12. Lyanna Mormont convinces Jon Snow that women and girls need to be trained to fight against the Night King.
Lyanna “Little Bear” Mormont is named after Lyanna Stark, Ned Stark’s sister. Lyanna was a lot like Arya is. She was a rebel, and she liked fighting. Little Bear has fire in her chest and wisdom beyond her years. When she speaks, she makes sure the Lords of the North listen. She’s intelligent and fair, and when she makes a logical argument that it’s a total waste to have half of the population sit around untrained in combat, Jon Snow gets it.
13. Margaery Tyrell declaring her high aspirations.
Margaery was one of my favorite characters on the show. The granddaughter of Lady Olenna, Margaery was a master manipulator. Her grandma taught her well. She was excellent at getting what she wanted when she wanted it, because she was able to play the part of a lady and use people’s low expectations of women to her advantage. Even the actress who played her agreed that Margaery was a feminist to the core.
14. When Dany levels the playing field.
When Dany was held captive by the Khals in Vaes Dothraki, she knew there was no way she was going to let a group of men decide her fate. She burns them all and takes control of the entire Dothraki nation.
15. Ros departs Winterfell, seeking a new life in King’s Landing.
Ros was always a clever and sassy woman. Granted, she got caught up in Littlefinger’s machinations, but who in Westeros hasn’t? When she left Winterfell in Season 1, she was determined to take her spunky brand of sex positivity and make a name for herself in the capitol. She was creating quite a future for herself – until Joffrey got in her way.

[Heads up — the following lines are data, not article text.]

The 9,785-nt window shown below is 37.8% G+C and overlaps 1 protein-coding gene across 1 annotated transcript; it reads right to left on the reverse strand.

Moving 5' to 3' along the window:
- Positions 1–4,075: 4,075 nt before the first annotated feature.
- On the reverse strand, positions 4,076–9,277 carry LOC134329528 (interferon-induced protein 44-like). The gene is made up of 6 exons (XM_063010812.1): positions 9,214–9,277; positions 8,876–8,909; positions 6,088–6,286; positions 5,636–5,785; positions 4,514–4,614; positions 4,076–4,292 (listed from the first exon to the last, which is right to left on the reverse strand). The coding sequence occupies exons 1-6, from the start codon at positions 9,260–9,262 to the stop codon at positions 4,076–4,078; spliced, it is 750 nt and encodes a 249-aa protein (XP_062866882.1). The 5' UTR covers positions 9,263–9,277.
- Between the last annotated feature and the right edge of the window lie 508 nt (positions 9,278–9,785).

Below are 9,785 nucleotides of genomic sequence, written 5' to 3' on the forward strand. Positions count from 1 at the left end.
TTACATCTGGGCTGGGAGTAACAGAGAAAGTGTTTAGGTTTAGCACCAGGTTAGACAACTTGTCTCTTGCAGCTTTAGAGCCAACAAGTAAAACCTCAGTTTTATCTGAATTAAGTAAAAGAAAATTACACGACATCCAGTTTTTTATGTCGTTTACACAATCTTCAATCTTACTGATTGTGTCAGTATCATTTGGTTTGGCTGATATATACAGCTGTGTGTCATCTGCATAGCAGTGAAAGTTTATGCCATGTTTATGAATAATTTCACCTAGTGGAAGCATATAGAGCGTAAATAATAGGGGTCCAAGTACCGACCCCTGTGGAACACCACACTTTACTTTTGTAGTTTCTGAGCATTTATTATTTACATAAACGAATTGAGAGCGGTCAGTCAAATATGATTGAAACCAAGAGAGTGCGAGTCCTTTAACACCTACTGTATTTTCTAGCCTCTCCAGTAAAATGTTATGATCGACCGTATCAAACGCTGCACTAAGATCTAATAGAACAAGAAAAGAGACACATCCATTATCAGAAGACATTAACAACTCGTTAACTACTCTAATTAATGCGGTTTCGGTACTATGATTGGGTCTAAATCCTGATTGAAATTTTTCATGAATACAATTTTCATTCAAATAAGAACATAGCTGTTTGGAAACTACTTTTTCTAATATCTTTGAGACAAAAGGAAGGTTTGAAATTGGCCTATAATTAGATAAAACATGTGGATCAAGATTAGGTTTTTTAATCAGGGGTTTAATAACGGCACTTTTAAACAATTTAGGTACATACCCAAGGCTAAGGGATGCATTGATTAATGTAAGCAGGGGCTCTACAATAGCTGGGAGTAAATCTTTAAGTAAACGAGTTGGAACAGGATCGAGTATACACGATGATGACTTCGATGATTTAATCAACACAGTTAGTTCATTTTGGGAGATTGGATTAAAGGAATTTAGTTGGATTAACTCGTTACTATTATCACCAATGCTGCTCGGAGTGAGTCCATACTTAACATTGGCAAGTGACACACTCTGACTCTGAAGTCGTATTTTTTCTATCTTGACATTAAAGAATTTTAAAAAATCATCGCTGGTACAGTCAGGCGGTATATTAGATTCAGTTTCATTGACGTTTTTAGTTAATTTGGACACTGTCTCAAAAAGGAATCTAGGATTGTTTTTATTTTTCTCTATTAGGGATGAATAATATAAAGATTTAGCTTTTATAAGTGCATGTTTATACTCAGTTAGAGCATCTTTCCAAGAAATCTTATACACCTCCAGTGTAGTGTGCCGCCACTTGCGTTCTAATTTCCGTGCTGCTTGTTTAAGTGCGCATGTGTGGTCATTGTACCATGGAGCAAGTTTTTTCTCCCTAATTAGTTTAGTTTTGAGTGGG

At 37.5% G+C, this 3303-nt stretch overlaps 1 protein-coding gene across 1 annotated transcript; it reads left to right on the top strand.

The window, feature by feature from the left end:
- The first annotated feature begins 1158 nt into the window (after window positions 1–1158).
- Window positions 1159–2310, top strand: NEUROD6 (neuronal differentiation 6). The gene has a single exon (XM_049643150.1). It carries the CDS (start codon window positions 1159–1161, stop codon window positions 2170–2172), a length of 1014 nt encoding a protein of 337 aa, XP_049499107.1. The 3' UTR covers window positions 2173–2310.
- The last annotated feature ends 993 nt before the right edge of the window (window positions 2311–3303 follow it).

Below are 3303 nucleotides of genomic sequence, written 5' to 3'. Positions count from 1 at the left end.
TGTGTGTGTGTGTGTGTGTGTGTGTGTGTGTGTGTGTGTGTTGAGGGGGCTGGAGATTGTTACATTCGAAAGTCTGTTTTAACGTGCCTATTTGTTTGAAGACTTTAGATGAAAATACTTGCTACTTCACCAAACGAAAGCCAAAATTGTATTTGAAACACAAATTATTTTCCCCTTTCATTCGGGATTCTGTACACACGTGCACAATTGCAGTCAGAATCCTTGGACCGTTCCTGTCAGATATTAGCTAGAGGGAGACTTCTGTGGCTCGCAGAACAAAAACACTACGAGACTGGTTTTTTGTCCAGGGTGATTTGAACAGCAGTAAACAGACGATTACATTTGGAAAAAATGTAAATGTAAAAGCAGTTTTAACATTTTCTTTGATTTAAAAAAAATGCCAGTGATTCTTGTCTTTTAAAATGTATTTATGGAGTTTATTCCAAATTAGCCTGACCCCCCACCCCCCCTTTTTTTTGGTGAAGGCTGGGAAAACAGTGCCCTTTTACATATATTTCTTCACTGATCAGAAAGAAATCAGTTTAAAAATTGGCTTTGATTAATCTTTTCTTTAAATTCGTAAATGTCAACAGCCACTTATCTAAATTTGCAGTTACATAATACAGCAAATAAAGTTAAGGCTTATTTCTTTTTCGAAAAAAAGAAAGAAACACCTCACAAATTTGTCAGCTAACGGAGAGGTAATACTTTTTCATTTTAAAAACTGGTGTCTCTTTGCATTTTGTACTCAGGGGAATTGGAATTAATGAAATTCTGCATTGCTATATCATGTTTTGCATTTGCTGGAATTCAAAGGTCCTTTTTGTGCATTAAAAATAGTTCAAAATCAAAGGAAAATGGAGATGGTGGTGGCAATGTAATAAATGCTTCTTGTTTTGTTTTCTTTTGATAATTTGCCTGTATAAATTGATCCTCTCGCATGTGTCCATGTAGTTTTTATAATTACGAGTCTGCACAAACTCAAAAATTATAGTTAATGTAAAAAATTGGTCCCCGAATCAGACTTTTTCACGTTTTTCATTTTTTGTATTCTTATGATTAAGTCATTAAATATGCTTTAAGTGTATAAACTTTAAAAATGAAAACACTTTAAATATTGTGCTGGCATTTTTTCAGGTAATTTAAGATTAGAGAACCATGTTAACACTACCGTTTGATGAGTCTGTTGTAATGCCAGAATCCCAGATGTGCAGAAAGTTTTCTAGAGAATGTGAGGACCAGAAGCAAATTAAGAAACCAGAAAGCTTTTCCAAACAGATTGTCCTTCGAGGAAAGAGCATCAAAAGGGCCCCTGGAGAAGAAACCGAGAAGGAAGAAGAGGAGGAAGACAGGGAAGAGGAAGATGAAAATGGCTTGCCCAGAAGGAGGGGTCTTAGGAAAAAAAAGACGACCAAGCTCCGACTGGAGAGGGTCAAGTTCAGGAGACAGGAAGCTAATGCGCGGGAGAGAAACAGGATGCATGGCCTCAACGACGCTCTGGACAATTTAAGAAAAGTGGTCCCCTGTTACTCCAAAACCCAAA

16. Missandei revealing to Dany that her relationship status is complicated.
Missandei is a genius, speaks a zillion languages, and keeps a calm head despite the high stress of the circumstances she faces. She’s a powerful woman in Daenerys’s world, but their relationship extends beyond professional. The women have a real friendship. When they share a laugh over Missandei’s night with Grey Worm, I couldn’t help but smile while watching these two women making their own choices, free of judgment.
17. Quaithe calling out Jorah.
Creepy-face-mask lady in Qarth has a name, and it’s Quaithe! Quaithe of Qarth (Well, Quaith of the Shadow, actually). In addition to painting some guy’s back with the blood of a ram, Quaith lets Jorah know that she knows that he’s in love with Dany. “Will you betray her again, Jorah the Andal?”
“Never,” he says.
18. Catelyn Stark bargaining with Jamie.
Is this a feminist moment? I want it to be. I never knew how to feel about Catelyn. She was fierce for sure, but also naive. She made so many mistakes. Letting Jamie go was a huge one.